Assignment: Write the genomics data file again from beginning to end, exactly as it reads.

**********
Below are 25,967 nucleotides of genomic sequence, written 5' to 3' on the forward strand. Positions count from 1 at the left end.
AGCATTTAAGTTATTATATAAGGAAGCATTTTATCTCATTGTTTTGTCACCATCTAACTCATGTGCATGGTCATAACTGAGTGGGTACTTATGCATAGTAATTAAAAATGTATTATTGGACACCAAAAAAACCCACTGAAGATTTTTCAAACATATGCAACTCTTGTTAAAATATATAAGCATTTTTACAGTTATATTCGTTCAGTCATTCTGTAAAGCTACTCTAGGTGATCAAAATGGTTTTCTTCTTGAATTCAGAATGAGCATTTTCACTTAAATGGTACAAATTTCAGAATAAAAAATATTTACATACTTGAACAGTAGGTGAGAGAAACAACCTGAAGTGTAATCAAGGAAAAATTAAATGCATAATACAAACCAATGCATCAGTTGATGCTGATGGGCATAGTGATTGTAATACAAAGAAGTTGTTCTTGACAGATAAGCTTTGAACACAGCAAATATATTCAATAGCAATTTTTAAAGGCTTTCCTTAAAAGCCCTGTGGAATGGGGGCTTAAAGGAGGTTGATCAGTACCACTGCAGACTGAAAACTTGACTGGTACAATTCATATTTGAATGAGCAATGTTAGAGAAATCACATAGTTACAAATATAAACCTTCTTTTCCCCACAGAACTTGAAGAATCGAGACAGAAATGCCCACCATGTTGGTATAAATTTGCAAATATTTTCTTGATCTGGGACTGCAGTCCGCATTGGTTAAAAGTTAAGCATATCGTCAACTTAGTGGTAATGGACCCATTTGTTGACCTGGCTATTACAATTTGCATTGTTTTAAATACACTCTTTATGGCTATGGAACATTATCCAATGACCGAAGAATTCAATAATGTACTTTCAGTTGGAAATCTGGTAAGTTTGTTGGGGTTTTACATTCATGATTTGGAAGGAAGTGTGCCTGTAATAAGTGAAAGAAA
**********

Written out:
Below are 25,967 nucleotides of genomic sequence, written 5' to 3' on the forward strand. Positions count from 1 at the left end.
AGCATTTAAGTTATTATATAAGGAAGCATTTTATCTCATTGTTTTGTCACCATCTAACTCATGTGCATGGTCATAACTGAGTGGGTACTTATGCATAGTAATTAAAAATGTATTATTGGACACCAAAAAAACCCACTGAAGATTTTTCAAACATATGCAACTCTTGTTAAAATATATAAGCATTTTTACAGTTATATTCGTTCAGTCATTCTGTAAAGCTACTCTAGGTGATCAAAATGGTTTTCTTCTTGAATTCAGAATGAGCATTTTCACTTAAATGGTACAAATTTCAGAATAAAAAATATTTACATACTTGAACAGTAGGTGAGAGAAACAACCTGAAGTGTAATCAAGGAAAAATTAAATGCATAATACAAACCAATGCATCAGTTGATGCTGATGGGCATAGTGATTGTAATACAAAGAAGTTGTTCTTGACAGATAAGCTTTGAACACAGCAAATATATTCAATAGCAATTTTTAAAGGCTTTCCTTAAAAGCCCTGTGGAATGGGGGCTTAAAGGAGGTTGATCAGTACCACTGCAGACTGAAAACTTGACTGGTACAATTCATATTTGAATGAGCAATGTTAGAGAAATCACATAGTTACAAATATAAACCTTCTTTTCCCCACAGAACTTGAAGAATCGAGACAGAAATGCCCACCATGTTGGTATAAATTTGCAAATATTTTCTTGATCTGGGACTGCAGTCCGCATTGGTTAAAAGTTAAGCATATCGTCAACTTAGTGGTAATGGACCCATTTGTTGACCTGGCTATTACAATTTGCATTGTTTTAAATACACTCTTTATGGCTATGGAACATTATCCAATGACCGAAGAATTCAATAATGTACTTTCAGTTGGAAATCTGGTAAGTTTGTTGGGGTTTTACATTCATGATTTGGAAGGAAGTGTGCCTGTAATAAGTGAAAGAAA